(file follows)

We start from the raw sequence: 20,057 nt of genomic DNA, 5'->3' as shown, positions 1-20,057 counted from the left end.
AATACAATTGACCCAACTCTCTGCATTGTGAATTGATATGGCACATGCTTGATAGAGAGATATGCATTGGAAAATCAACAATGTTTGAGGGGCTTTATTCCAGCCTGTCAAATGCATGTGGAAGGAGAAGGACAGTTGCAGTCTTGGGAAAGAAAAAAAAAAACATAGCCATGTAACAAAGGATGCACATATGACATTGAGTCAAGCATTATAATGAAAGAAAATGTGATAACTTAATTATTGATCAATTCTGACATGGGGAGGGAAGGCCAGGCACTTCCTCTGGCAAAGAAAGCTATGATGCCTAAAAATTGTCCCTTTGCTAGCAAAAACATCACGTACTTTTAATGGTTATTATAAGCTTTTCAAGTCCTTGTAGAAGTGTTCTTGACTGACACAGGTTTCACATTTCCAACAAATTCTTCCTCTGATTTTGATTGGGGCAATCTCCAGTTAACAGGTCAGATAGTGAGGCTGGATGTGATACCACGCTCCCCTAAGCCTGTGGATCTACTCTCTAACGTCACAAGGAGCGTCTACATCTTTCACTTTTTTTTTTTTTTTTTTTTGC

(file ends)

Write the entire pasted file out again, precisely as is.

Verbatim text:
We start from the raw sequence: 20,057 nt of genomic DNA, 5'->3' as shown, positions 1-20,057 counted from the left end.
AATACAATTGACCCAACTCTCTGCATTGTGAATTGATATGGCACATGCTTGATAGAGAGATATGCATTGGAAAATCAACAATGTTTGAGGGGCTTTATTCCAGCCTGTCAAATGCATGTGGAAGGAGAAGGACAGTTGCAGTCTTGGGAAAGAAAAAAAAAAACATAGCCATGTAACAAAGGATGCACATATGACATTGAGTCAAGCATTATAATGAAAGAAAATGTGATAACTTAATTATTGATCAATTCTGACATGGGGAGGGAAGGCCAGGCACTTCCTCTGGCAAAGAAAGCTATGATGCCTAAAAATTGTCCCTTTGCTAGCAAAAACATCACGTACTTTTAATGGTTATTATAAGCTTTTCAAGTCCTTGTAGAAGTGTTCTTGACTGACACAGGTTTCACATTTCCAACAAATTCTTCCTCTGATTTTGATTGGGGCAATCTCCAGTTAACAGGTCAGATAGTGAGGCTGGATGTGATACCACGCTCCCCTAAGCCTGTGGATCTACTCTCTAACGTCACAAGGAGCGTCTACATCTTTCACTTTTTTTTTTTTTTTTTTTTGC